2. Error is also enumerated on the court's failure, without request, to charge on the law of misfortune or accident (Code Ann. § 26-602) and the law of intention (Code Ann. § 26-605). We have no citation of authority requiring the giving of Code Ann. § 26-605 since its enactment as a part of the Criminal Code of Georgia (Ga. L. 1968, pp. 1249, 1269). Under former law (Code Ann. § 26-201, 26-202) which dealt with the same subject-matter, this court has repeatedly held that the trial court was not required to give these sections in charge in the absence *263 of a timely written request where the court charges on the essential elements of the crime with which the defendant is charged, including the necessity of intent, with which the crime is committed. Turpin v. State, 121 Ga. App. 294 (2) (173 SE2d 455) and cits. The same rule is applied to Code Ann. § 26-404. See Jacobs v. State, 120 Ga. App. 247, 248 (170 SE2d 36) and cit. Here, the trial judge charged that "a crime is a violation of a statute of this state in which there shall be a union of joint operation or act and intention" (emphasis supplied), and went on to define the offenses of aggravated assault, simple battery and simple assault.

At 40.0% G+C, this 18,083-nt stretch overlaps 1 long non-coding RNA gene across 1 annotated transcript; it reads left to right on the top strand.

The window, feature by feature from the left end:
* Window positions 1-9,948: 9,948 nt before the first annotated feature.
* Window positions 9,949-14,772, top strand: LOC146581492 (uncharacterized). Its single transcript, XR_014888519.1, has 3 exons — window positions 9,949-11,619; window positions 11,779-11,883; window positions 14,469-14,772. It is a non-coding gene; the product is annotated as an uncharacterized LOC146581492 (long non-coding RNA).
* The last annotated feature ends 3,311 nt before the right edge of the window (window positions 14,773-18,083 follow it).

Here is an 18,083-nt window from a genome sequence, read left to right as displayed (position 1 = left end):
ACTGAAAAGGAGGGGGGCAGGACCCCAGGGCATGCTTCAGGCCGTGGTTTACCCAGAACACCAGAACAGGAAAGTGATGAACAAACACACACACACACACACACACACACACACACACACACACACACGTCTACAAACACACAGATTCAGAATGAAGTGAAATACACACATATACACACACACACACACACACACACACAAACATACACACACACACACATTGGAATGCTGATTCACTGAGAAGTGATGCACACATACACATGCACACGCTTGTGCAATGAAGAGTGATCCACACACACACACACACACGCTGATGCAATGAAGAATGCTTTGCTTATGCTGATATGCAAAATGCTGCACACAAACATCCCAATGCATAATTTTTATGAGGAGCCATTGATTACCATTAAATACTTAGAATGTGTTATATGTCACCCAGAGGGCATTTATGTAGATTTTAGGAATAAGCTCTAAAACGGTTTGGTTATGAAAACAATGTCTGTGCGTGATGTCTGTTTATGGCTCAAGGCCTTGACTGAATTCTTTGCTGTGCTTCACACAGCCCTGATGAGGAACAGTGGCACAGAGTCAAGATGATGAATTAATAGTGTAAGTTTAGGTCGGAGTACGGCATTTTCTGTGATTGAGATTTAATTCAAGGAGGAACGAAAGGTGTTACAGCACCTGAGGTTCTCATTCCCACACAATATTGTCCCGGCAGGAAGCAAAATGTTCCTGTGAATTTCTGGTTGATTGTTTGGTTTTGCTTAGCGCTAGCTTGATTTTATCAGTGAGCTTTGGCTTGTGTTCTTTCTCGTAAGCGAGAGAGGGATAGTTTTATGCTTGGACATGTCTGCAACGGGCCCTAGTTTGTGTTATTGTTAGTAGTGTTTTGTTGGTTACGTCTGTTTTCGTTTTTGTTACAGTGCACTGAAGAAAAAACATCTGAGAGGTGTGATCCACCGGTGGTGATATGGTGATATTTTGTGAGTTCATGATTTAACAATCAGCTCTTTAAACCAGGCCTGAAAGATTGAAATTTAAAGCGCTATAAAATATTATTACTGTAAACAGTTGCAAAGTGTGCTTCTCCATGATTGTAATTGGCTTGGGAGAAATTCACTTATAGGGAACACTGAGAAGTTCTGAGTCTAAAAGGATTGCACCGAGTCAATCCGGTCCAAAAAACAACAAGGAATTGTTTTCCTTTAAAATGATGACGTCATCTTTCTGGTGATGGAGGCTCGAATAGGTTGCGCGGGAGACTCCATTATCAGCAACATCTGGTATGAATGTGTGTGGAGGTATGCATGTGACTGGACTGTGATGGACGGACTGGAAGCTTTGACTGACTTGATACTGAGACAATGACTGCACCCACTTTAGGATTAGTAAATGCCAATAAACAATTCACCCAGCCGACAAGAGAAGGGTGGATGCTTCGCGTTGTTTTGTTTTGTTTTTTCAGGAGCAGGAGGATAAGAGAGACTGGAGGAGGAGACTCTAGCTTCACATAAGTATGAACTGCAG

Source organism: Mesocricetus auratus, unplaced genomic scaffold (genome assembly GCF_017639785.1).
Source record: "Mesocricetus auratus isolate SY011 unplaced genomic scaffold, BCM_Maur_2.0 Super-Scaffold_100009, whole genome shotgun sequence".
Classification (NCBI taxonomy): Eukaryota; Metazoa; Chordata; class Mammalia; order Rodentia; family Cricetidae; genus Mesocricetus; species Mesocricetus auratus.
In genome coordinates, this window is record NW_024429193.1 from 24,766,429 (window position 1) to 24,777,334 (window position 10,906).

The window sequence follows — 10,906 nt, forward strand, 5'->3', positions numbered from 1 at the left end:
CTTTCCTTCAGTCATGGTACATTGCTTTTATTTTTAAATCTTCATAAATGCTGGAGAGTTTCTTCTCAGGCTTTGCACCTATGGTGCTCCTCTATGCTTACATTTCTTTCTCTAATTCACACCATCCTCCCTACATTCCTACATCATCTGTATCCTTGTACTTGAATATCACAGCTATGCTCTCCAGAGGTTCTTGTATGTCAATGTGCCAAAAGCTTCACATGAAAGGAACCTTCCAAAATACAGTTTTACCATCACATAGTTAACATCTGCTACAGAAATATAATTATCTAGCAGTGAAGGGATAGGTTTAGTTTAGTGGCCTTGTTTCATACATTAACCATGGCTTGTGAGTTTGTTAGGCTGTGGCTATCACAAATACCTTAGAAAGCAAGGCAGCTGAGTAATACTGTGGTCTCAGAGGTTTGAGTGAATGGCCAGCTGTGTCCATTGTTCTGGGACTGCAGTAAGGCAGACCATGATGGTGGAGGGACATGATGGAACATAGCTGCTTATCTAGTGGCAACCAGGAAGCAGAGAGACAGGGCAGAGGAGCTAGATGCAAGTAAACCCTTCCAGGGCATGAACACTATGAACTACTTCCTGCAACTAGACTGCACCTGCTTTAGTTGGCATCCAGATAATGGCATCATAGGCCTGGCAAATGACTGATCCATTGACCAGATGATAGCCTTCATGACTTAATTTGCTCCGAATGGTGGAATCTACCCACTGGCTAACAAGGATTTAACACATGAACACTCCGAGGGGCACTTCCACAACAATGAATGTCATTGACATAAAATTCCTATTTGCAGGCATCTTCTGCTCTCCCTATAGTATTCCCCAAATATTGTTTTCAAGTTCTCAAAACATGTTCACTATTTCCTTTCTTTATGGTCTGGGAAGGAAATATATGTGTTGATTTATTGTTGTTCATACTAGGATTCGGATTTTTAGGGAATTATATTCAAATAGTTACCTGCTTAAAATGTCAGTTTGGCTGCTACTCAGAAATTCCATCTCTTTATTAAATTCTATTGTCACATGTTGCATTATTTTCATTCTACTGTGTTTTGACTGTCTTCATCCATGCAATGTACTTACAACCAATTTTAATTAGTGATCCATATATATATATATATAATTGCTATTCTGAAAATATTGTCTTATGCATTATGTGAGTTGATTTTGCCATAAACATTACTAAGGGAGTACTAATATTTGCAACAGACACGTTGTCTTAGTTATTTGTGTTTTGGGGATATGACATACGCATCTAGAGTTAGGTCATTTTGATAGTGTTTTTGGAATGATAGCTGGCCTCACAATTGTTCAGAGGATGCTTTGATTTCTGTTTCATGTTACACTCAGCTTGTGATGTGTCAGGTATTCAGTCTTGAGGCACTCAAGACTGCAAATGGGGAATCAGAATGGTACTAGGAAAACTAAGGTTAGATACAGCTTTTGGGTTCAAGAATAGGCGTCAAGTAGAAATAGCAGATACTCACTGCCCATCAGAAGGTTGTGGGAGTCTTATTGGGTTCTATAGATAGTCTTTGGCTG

The transcript of the trial shows that whatever wrong or trespass Davis may have committed by entering or remaining in the Whigham residence, had ended. He had gone to his home, then returned to the basketball court, and was there, minding his own business, when the two defendants, with their sister, Betty, sought him out and confronted him. The jury had the benefit of the defendants' and their witnesses' version of the occurrence that followed, but chose to believe otherwise.

Judgment affirmed. Bell, C. J., Hall, P. J., Eberhardt, P. J., Quillian and Clark, JJ., concur. Pannell, Deen and Evans, JJ., dissent.

DEEN, Judge., dissenting.